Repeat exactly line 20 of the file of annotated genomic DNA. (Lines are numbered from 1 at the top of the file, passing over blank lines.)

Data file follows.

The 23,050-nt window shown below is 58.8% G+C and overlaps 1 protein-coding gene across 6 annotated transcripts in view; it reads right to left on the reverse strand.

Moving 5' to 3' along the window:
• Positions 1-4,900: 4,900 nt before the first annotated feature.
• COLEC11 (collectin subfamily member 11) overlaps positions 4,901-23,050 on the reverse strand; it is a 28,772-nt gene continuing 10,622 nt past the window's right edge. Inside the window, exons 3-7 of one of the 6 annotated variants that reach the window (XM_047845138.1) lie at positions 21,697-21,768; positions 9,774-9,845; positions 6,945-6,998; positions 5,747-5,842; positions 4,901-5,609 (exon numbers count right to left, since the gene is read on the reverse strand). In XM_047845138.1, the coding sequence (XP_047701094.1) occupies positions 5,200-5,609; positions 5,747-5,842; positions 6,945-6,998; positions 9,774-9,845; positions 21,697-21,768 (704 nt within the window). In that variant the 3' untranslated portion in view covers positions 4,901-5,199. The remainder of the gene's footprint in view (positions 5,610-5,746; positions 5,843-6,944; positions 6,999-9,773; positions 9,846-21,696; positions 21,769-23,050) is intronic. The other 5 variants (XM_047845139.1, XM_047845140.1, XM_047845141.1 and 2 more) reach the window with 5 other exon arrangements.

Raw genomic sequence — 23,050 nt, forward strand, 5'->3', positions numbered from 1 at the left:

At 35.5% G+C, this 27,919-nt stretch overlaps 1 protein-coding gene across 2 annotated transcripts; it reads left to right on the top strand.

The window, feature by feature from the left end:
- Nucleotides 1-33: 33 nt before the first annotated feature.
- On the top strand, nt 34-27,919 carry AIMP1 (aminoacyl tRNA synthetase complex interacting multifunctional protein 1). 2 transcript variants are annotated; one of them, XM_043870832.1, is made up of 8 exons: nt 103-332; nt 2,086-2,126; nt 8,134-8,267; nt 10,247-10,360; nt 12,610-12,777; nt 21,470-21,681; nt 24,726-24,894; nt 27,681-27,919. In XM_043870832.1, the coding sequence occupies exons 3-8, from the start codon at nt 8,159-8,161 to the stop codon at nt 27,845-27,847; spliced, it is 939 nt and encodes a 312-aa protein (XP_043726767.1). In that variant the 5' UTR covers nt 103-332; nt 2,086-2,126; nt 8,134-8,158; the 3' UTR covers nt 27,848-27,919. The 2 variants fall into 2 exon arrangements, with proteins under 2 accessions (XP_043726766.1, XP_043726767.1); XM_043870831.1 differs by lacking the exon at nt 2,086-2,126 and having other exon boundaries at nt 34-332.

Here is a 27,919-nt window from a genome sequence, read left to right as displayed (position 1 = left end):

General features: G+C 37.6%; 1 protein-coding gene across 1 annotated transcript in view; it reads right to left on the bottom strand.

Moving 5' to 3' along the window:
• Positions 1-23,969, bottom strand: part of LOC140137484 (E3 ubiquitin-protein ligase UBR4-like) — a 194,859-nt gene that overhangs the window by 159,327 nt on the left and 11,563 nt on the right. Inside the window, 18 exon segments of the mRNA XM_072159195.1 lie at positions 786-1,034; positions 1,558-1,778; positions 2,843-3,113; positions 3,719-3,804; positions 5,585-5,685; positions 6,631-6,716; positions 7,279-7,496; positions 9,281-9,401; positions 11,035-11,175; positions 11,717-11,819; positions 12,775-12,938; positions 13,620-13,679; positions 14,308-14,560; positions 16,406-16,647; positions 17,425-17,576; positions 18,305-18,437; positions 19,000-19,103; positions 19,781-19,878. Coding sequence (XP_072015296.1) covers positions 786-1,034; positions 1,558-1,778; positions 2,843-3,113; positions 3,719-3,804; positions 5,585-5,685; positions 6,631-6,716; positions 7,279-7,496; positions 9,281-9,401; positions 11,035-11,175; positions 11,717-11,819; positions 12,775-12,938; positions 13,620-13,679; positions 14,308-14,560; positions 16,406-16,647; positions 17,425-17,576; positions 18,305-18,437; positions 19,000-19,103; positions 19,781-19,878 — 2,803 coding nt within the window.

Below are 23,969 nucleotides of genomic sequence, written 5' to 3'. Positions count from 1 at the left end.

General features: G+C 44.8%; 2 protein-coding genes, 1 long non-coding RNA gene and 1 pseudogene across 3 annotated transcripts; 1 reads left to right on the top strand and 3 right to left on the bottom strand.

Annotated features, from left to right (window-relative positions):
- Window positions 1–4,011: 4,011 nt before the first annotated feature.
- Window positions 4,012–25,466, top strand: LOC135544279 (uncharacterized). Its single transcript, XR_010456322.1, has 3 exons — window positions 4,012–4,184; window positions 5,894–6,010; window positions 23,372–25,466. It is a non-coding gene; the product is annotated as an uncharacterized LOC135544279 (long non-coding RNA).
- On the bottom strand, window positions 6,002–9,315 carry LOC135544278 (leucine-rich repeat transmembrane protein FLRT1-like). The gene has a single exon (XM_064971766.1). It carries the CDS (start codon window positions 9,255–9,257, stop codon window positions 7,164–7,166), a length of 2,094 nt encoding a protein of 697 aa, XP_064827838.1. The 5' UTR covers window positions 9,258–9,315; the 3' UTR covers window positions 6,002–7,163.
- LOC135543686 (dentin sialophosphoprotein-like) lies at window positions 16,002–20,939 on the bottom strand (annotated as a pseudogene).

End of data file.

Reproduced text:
- LOC135543686 (dentin sialophosphoprotein-like) lies at window positions 16,002–20,939 on the bottom strand (annotated as a pseudogene).